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What happened to the ore?

There were no facilities for smelting iron on an industrial scale in West Somerset.  The railway was built to take the ore down to Watchet so it could be shipped to Newport and taken by canal and rail to the furnaces at Ebbw Vale in south Wales. 


The kind of iron ore won from Brendon Hill required the extra expense of roasting before it could be turned into iron.  Its high manganese content proved valuable in producing steel by the Bessemer process but once cheaper similar ore from Spain became available Brendon Hill could not compete on price.


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Ebbw Vale Co. blast furnaces at Victoria about 1905
Ebbw Vale Co. blast furnaces at Victoria about 1905


When the mines were first developed from 1854 onwards, the Ebbw Vale produced wrought iron.  Although the Bessemer patent was filed for in 1855 the bulk process became only operational at Ebbw Vale from 1866 and so helped sustain the operation on the Brendons for another decade.



The smelting process at Ebbw Vale


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Illustration of the smelting process by Leo Davey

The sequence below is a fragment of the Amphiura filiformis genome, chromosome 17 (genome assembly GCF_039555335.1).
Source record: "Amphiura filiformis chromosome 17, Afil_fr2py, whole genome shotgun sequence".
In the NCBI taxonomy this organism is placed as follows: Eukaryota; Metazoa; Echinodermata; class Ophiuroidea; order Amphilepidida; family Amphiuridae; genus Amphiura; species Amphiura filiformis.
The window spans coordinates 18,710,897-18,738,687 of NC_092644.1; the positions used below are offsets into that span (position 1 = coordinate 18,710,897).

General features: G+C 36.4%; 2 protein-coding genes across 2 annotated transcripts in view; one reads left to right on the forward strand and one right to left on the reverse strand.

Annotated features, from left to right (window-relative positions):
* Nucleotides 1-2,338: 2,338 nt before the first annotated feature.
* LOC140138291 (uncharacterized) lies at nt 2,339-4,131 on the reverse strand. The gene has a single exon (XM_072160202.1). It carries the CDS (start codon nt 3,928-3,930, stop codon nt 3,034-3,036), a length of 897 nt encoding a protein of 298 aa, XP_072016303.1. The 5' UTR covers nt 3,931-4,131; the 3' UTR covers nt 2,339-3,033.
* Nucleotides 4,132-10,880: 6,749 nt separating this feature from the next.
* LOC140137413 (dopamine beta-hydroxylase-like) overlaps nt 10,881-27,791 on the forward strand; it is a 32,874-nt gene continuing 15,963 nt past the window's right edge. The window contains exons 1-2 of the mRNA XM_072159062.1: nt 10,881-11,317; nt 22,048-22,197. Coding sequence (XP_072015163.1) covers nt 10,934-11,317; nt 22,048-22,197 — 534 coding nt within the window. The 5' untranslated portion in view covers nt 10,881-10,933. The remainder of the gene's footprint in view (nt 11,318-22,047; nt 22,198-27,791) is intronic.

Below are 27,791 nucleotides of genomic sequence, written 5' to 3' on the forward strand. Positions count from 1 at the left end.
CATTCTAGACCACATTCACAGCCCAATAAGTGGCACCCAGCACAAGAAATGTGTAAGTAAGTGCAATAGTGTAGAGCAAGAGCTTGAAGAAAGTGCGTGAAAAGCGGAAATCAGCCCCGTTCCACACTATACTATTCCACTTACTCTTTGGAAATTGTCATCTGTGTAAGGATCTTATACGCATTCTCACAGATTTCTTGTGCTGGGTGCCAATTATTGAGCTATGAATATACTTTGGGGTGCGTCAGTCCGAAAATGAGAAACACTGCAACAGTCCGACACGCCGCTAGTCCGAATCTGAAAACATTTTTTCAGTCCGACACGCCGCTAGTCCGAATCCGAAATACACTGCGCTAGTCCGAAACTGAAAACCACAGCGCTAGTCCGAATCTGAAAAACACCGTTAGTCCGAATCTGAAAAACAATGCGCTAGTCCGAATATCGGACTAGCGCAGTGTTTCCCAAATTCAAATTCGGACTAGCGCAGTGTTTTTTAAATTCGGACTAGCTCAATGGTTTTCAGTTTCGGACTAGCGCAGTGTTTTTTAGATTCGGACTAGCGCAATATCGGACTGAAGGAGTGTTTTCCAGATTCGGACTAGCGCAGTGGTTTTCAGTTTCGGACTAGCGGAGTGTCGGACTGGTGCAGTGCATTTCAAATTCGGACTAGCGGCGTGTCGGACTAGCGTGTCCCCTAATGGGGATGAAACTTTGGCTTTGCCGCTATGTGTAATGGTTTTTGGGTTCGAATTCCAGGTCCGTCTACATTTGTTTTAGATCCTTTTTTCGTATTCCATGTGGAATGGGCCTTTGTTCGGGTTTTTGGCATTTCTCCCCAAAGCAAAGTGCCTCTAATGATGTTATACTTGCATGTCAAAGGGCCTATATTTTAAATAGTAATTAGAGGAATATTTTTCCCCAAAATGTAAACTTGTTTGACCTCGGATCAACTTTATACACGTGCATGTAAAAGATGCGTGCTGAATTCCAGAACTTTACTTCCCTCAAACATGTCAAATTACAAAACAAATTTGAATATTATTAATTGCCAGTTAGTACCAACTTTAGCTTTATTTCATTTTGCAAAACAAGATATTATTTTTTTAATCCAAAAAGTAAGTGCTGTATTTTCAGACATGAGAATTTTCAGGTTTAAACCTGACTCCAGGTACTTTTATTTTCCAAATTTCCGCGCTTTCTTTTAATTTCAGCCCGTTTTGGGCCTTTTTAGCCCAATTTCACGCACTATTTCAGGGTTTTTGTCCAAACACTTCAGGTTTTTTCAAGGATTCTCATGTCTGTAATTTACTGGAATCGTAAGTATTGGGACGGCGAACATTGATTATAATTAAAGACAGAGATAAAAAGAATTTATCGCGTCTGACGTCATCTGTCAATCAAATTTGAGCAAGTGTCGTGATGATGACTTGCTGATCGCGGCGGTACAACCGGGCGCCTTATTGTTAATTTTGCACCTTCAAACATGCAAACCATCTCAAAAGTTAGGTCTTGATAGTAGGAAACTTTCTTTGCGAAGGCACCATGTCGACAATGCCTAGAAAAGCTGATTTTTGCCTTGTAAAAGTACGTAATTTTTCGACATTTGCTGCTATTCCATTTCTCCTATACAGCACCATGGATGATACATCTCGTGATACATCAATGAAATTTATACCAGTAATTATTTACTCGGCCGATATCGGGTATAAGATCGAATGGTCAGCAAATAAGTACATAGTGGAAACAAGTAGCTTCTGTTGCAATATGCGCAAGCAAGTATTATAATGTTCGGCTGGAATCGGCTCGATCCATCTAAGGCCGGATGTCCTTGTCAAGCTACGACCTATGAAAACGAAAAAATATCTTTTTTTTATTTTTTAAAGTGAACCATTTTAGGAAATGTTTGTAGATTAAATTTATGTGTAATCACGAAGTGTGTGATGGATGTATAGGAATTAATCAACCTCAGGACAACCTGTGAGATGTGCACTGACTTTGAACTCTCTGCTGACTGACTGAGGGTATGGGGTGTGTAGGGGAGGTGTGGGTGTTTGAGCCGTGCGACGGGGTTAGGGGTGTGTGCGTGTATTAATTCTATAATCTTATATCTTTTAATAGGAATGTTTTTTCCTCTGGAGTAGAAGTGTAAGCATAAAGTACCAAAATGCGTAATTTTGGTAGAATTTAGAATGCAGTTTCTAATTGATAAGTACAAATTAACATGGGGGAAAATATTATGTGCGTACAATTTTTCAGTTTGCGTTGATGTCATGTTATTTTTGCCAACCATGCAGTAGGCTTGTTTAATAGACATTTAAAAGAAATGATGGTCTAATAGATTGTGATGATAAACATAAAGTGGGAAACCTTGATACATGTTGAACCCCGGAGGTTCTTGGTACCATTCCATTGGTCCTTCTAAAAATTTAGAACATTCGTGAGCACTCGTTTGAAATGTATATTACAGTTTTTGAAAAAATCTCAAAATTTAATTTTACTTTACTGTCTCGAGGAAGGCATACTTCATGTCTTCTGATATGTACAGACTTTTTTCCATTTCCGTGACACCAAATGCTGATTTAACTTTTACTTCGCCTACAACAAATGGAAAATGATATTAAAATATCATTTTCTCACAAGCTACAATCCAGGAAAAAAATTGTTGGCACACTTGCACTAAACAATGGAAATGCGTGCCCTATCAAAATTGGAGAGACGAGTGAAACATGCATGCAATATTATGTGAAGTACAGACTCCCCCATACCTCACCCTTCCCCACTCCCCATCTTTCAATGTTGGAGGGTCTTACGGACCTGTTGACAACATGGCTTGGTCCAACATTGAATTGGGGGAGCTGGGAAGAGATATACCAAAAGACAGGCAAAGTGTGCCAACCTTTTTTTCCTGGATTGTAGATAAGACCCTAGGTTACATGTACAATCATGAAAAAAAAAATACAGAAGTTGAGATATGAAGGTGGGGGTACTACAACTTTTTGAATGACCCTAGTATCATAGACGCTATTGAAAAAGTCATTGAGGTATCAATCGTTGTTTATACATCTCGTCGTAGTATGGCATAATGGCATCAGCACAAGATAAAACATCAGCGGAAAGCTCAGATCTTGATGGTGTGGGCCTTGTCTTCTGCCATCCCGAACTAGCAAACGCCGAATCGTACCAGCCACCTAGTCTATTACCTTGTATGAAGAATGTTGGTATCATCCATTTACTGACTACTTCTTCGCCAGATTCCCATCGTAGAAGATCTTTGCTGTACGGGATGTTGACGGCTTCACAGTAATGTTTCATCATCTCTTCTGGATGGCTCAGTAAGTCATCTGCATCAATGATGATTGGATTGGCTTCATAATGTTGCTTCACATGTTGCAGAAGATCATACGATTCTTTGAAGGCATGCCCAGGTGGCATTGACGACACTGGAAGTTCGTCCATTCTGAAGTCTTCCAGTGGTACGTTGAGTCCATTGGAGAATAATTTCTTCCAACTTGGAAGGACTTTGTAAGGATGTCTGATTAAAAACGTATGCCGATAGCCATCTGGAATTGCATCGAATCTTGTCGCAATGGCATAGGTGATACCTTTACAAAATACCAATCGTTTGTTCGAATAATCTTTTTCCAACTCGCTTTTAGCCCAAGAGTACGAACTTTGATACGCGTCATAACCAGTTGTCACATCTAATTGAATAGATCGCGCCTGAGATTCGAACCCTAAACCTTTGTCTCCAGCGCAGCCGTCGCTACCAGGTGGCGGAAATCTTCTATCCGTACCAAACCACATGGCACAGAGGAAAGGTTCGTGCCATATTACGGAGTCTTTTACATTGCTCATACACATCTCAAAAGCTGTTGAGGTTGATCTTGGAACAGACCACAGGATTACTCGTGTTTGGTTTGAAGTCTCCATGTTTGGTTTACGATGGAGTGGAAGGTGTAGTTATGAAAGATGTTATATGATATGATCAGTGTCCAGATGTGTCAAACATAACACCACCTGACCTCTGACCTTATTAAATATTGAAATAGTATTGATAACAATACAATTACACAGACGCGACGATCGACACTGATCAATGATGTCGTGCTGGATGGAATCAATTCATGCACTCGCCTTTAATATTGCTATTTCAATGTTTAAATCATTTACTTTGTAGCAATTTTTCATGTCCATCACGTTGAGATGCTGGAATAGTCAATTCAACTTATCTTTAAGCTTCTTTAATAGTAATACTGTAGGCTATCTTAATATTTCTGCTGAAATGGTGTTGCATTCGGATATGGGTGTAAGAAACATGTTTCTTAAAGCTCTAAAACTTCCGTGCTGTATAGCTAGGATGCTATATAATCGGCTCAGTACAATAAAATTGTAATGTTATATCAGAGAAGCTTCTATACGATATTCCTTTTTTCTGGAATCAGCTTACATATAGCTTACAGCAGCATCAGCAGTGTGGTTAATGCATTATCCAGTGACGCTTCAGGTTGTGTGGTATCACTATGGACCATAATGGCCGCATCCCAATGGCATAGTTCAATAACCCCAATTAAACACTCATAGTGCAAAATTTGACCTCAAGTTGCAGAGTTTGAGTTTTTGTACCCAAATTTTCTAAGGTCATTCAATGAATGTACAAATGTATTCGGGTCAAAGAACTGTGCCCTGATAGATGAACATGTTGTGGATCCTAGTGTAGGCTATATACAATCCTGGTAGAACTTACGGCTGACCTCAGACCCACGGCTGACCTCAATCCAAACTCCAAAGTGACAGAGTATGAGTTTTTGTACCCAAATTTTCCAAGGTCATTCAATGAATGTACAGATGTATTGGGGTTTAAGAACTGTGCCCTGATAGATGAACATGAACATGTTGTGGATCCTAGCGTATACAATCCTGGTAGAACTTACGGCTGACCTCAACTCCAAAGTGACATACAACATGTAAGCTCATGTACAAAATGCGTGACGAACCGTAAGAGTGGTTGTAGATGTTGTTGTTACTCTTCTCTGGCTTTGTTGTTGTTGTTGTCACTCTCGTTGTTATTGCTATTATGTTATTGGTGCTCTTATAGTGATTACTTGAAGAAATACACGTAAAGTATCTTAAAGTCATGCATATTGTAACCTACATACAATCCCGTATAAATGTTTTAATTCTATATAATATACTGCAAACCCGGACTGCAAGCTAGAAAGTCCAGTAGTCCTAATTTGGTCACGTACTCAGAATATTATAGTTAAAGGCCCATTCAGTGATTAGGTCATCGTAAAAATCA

Illustration of the smelting process by Leo Davey


  1. Calcinating kilns were used to roast the iron ore. It was then stockpiled along with limestone for flux and coke for fuel. 
  2. Specific quantities of these materials were measured in the charging house and tipped into the furnace.
  3. The contents grew incredibly hot as they settled in the furnace.  At 1,500C it turned into a molten mass of iron and slag.
  4. The floating slag on top was drained into wagons by knocking out a clay bung from the slag notch and taken to the tips.
  5. After one last draining of slag the iron was tapped from a lower hole.  The molten metal was guided into channels that were dug into the cast houses’ sand floor.  The molten metal branched into sows and pigs until it ceased to flow.  Then, with fire clay, the tap hole was re-sealed.
  6. When the pigs solidified they were dug out and the sand was prepared for the next tapping and a few hours later the furnace was ready to be tapped again.